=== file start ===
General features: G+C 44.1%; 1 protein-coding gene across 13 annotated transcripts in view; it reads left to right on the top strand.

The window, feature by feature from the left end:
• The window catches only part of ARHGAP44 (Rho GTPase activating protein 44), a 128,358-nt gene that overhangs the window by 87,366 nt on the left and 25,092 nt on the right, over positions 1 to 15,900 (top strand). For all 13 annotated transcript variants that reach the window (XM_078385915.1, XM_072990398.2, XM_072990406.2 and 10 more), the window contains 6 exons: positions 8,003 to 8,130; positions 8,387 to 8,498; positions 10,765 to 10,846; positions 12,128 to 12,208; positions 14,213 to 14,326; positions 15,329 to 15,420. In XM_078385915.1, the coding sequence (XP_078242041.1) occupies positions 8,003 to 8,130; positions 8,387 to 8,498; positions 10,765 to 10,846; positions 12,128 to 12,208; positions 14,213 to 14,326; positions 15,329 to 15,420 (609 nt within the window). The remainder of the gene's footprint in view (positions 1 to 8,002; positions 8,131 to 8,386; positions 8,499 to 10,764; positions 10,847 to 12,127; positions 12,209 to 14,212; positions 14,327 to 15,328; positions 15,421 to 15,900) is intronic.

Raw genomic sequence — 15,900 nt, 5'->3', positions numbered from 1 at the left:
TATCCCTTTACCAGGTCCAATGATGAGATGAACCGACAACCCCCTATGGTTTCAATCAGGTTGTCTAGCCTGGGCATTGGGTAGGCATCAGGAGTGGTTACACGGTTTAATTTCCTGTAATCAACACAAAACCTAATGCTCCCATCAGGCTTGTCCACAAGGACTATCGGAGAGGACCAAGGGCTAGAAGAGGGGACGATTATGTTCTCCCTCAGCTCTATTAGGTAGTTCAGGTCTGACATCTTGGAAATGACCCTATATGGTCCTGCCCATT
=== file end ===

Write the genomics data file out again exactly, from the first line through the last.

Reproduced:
General features: G+C 44.1%; 1 protein-coding gene across 13 annotated transcripts in view; it reads left to right on the top strand.

The window, feature by feature from the left end:
• The window catches only part of ARHGAP44 (Rho GTPase activating protein 44), a 128,358-nt gene that overhangs the window by 87,366 nt on the left and 25,092 nt on the right, over positions 1 to 15,900 (top strand). For all 13 annotated transcript variants that reach the window (XM_078385915.1, XM_072990398.2, XM_072990406.2 and 10 more), the window contains 6 exons: positions 8,003 to 8,130; positions 8,387 to 8,498; positions 10,765 to 10,846; positions 12,128 to 12,208; positions 14,213 to 14,326; positions 15,329 to 15,420. In XM_078385915.1, the coding sequence (XP_078242041.1) occupies positions 8,003 to 8,130; positions 8,387 to 8,498; positions 10,765 to 10,846; positions 12,128 to 12,208; positions 14,213 to 14,326; positions 15,329 to 15,420 (609 nt within the window). The remainder of the gene's footprint in view (positions 1 to 8,002; positions 8,131 to 8,386; positions 8,499 to 10,764; positions 10,847 to 12,127; positions 12,209 to 14,212; positions 14,327 to 15,328; positions 15,421 to 15,900) is intronic.

Raw genomic sequence — 15,900 nt, 5'->3', positions numbered from 1 at the left:
TATCCCTTTACCAGGTCCAATGATGAGATGAACCGACAACCCCCTATGGTTTCAATCAGGTTGTCTAGCCTGGGCATTGGGTAGGCATCAGGAGTGGTTACACGGTTTAATTTCCTGTAATCAACACAAAACCTAATGCTCCCATCAGGCTTGTCCACAAGGACTATCGGAGAGGACCAAGGGCTAGAAGAGGGGACGATTATGTTCTCCCTCAGCTCTATTAGGTAGTTCAGGTCTGACATCTTGGAAATGACCCTATATGGTCCTGCCCATT